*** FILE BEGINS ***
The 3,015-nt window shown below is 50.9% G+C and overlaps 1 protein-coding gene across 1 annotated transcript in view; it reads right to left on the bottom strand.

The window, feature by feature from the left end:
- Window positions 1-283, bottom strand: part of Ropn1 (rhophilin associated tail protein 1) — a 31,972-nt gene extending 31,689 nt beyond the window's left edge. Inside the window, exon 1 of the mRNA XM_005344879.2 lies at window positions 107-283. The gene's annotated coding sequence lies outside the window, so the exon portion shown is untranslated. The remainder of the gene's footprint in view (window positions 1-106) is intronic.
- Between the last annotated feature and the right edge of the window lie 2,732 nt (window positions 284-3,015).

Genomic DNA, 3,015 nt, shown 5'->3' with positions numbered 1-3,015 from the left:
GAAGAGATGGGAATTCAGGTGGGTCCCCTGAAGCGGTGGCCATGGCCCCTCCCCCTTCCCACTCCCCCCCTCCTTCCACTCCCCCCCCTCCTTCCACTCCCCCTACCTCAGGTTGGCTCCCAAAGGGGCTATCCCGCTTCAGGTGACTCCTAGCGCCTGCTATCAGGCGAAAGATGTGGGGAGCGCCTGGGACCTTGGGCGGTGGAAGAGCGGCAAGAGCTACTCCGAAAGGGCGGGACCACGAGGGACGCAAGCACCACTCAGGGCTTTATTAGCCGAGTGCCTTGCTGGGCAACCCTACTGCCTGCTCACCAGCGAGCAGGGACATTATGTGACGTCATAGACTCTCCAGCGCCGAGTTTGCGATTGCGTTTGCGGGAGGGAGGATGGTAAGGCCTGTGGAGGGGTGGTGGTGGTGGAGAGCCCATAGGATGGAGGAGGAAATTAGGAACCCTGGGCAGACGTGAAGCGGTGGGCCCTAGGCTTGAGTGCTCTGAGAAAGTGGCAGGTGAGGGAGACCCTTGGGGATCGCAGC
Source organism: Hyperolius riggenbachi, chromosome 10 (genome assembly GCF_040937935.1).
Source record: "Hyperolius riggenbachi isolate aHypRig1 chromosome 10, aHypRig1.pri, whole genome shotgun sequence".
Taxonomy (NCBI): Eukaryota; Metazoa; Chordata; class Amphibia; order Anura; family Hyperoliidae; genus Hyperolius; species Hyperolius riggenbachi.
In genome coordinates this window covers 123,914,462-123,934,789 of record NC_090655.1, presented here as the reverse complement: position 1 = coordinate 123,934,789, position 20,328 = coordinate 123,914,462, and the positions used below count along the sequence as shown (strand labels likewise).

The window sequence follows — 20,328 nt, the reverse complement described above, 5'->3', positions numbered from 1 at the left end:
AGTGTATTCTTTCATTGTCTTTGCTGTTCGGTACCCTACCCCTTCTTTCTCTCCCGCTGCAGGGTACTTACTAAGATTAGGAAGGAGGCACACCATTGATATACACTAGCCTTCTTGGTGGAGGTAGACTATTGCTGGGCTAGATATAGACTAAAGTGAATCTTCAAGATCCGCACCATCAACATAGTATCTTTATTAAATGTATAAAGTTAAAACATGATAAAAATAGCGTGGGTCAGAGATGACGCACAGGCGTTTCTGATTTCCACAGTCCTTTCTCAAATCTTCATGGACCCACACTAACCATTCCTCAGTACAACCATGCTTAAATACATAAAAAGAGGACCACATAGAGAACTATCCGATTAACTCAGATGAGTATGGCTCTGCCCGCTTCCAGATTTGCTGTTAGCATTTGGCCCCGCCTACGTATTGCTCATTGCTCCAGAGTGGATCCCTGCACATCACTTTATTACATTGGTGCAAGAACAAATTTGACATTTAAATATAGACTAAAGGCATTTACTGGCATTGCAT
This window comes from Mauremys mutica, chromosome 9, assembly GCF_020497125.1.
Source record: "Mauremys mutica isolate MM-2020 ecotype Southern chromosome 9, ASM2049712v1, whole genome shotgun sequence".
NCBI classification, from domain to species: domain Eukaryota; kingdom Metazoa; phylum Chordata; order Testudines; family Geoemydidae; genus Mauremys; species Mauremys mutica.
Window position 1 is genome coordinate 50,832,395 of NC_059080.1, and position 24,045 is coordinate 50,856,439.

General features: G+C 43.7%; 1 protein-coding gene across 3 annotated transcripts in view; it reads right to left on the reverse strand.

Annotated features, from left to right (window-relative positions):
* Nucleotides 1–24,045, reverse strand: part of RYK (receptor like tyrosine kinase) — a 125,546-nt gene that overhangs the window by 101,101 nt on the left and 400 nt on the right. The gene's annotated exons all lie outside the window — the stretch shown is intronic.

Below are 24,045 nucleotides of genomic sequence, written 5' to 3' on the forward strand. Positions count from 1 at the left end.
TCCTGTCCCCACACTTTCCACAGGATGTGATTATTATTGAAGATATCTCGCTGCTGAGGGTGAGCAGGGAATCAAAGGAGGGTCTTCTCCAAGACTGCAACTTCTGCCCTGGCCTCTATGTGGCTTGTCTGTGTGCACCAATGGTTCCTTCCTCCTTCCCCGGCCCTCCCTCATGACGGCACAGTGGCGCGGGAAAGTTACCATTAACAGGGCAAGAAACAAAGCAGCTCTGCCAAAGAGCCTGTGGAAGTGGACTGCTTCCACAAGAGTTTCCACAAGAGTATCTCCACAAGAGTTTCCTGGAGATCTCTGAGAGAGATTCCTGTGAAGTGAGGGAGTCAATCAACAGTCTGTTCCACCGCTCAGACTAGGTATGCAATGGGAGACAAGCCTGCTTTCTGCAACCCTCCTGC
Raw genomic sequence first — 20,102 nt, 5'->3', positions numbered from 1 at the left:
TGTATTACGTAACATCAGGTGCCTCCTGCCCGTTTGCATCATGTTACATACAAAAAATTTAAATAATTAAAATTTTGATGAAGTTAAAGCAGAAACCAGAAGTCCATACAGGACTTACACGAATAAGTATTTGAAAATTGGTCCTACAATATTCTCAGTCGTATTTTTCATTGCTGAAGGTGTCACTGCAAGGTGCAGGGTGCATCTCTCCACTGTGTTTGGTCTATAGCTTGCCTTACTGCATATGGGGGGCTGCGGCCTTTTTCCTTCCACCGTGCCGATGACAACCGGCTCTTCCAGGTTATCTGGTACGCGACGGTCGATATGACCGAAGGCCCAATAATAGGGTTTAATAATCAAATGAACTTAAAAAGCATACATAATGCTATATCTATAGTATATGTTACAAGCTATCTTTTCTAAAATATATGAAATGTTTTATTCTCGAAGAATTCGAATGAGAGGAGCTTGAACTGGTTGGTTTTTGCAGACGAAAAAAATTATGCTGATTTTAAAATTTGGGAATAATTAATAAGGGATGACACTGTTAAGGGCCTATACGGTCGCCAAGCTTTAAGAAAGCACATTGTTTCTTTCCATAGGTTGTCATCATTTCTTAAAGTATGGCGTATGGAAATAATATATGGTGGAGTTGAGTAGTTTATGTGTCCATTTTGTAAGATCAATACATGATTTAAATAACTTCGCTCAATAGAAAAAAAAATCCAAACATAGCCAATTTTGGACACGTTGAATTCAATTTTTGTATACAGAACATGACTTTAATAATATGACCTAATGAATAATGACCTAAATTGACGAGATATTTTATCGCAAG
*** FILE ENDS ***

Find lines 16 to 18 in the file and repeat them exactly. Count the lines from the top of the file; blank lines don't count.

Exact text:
Window position 1 is genome coordinate 50,832,395 of NC_059080.1, and position 24,045 is coordinate 50,856,439.

General features: G+C 43.7%; 1 protein-coding gene across 3 annotated transcripts in view; it reads right to left on the reverse strand.

Annotated features, from left to right (window-relative positions):